Recognise the vitality of Indian languages - Hindustan Times
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Recognise the vitality of Indian languages

Sep 04, 2023 10:40 PM IST

In our 76 years of freedom, neither the governments nor research institutions or industry have done much for Indian languages

Addressing the country on the 77th anniversary of India’s Independence, Prime Minister (PM) Narendra Modi complemented the Chief Justice of India DY Chandrachud on his initiative to make available the essence of the top court’s judgements in regional languages. Talking about education, the PM remarked that we are now realising the importance of regional languages. It is a mockery of our democracy that it has taken 76 years to understand why regional languages are crucial.

Governments would be well advised to pay those who write stories, screenplays and songs involved to prepare government documents in languages that are not only understandable but enjoyable for ordinary people (GETTY IMAGES.) PREMIUM
Governments would be well advised to pay those who write stories, screenplays and songs involved to prepare government documents in languages that are not only understandable but enjoyable for ordinary people (GETTY IMAGES.)

The British termed these tongues vernaculars, or the languages of domestic slaves. This was a part of their strategy to persuade Indians that their own culture and languages were inferior to those of the British. They wanted the vernaculars to survive merely as the languages of the lower, uneducated classes, but the well-educated upper classes needed to become, as Macaulay put it, “persons Indian in blood and colour, but English in tastes, in opinions, in morals and in intellect.”

This was challenged by many patriots, culminating in Mahatma Gandhi calling on the British to quit India in 1942. In 1909, he wrote in his Hind Swaraj that free India should become a republic of self-governing village communities. These village communities would, of course, employ their own regional languages, and English would be replaced by Indian languages as soon as the British left. Our progressive Constitution later declaring that the people are sovereign strongly supported this position.

So, on Independence in 1947, regional languages should have been adopted as languages of administration, of judiciary, of industry and commerce, and of learning. Notably, this was fully achieved in South Korea, an industrially and technologically advanced country with a population density greater than that of India and a total population smaller than that of most linguistic states of India. Nevertheless, India’s first PM, Jawaharlal Nehru, found English the most convenient medium to govern our multilingual country. But there were other people-oriented freedom fighters who disagreed. They wanted regional languages to take over from English in every way. One such leader was Potti Sreeramulu who fasted unto death in December 1952 while demanding a separate Telugu state. This created pressure from people all over India, forcing Nehru to accept the linguistic reorganisation of Indian states, which was fully accomplished by 1960. Regretfully, however, this linguistic reorganisation failed to genuinely achieve its objective since many vested interests did not want to empower the people.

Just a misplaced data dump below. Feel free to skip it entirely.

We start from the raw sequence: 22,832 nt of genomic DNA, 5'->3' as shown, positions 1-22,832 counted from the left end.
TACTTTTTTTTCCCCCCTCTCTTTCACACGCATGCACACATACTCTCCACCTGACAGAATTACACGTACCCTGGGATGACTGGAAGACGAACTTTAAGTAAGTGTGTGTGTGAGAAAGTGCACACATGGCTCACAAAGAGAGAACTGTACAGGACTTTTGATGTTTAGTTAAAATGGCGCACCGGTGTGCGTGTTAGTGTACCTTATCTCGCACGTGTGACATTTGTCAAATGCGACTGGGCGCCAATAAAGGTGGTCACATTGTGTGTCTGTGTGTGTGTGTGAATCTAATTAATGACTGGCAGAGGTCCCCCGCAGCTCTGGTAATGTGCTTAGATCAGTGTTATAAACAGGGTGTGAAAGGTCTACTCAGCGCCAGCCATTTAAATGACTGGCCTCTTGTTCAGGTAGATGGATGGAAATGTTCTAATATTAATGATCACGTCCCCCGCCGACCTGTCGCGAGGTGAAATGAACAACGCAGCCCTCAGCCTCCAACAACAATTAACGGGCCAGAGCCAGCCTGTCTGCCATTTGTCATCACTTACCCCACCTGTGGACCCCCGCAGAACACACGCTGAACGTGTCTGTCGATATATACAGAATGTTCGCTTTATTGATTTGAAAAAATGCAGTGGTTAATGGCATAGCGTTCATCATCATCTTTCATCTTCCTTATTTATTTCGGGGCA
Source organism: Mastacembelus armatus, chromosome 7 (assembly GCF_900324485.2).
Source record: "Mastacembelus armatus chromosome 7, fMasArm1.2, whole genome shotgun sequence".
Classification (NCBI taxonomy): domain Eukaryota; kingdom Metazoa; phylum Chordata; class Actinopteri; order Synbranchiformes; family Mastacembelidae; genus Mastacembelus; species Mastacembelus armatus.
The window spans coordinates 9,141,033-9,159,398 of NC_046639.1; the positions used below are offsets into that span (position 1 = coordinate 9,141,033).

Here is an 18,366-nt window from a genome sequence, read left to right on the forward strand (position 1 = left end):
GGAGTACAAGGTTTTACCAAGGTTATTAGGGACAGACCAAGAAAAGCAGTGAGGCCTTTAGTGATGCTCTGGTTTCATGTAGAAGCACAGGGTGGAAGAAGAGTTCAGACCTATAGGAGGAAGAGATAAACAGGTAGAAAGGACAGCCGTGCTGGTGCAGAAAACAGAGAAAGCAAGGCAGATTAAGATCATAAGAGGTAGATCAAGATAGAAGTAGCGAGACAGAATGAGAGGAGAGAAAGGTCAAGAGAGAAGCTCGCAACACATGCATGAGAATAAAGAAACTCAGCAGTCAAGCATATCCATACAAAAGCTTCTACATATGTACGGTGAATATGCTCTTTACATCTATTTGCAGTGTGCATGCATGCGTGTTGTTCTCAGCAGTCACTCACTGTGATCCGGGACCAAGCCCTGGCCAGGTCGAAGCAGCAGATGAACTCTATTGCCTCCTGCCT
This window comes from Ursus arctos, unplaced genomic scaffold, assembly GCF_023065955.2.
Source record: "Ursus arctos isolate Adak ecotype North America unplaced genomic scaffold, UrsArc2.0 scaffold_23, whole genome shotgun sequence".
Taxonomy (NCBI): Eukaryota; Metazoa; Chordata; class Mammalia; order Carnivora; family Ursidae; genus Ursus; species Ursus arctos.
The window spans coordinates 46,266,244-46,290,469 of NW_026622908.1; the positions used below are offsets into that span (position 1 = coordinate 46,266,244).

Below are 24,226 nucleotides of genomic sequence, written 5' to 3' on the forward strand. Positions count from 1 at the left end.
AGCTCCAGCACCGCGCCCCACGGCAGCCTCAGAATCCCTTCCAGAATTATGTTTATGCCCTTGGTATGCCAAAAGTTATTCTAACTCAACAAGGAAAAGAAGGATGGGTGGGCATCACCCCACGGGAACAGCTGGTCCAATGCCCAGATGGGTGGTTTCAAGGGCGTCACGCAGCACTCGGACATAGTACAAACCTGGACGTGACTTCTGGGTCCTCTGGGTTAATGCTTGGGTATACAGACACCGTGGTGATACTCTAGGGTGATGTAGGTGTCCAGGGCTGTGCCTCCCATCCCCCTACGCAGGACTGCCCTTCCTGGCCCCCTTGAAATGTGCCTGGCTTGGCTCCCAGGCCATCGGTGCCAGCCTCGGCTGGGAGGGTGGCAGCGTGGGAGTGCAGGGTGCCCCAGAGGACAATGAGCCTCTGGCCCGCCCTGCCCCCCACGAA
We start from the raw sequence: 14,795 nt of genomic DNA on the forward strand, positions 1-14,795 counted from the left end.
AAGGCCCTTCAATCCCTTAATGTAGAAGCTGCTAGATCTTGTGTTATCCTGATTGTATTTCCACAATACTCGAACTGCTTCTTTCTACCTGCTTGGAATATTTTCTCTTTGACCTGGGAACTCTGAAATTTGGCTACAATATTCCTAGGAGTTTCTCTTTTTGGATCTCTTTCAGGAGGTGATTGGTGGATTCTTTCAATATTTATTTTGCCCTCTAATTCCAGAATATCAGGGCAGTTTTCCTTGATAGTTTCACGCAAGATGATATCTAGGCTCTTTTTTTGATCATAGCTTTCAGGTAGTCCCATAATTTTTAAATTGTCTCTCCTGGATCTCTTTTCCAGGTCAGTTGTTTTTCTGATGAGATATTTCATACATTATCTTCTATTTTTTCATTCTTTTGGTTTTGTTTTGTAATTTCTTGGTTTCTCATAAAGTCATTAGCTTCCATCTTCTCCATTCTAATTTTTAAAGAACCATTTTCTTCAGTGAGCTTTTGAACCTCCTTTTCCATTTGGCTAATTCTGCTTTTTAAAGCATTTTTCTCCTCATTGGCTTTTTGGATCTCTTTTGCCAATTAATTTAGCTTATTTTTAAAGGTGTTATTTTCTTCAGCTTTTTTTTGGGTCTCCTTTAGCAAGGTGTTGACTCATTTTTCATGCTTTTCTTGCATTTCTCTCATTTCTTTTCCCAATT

The states created their own strange convoluted lingo, often excessively Sanskritised with peculiar constructions of sentences that made no sense to anybody. In Maharashtra, for example, the government issues many government resolutions (GR) on issues of vital interest to my friends from rural communities. They call them Gangarams and ask me what these mean. I, too, cannot understand that weird Marathi, so I read the English version and explained the Gangarams to them.

In our 76 years of freedom, neither the governments nor research institutions or industry have done much for Indian languages. It is films and shows on television employing vibrant versions of Indian languages that have kept them alive. Governments would be well advised to pay those who write stories, screenplays and songs to prepare government documents in languages that are not only understandable but enjoyable for ordinary people.

Now, commercial enterprises have stepped in to back Indian languages, naturally to promote their own interests. Google supports many Indian languages and scripts and provides several facilities of great value to Indian language users. Samsung smartphones have reached remote Indian villages and support Indian language scripts. Social media such as WhatsApp with its audio/video clips allows even illiterates to communicate with each other with complete ease. But the Artificial Intelligence-based translation facilities that the Supreme Court is relying on continue to have serious limitations because many words in English and Indian languages have multiple meanings. For the correct meaning to be used in translation, a very large amount of searchable text has to be available on the web. Since this is unavailable for Indian languages, the translations tend to be not only faulty but sometimes plain misleading.

The only way forward is for more good texts in Indian languages to be made available on the web. This calls for the involvement of people with a mastery over their own languages. There are many such among newly educated members from rural communities. They must be brought to the forefront, and encouraged to help enrich online repositories of the languages they have mastered.

Madhav Gadgil is one of India’s most widely regarded ecologists. His autobiography ‘A Walk up the Hill: Living with People and Nature’ was published in eight Indian languages, namely, Bengali, Hindi, Kannada, Konkani, Malayalam, Marathi, Tamil and Telugu. The views expressed are personal

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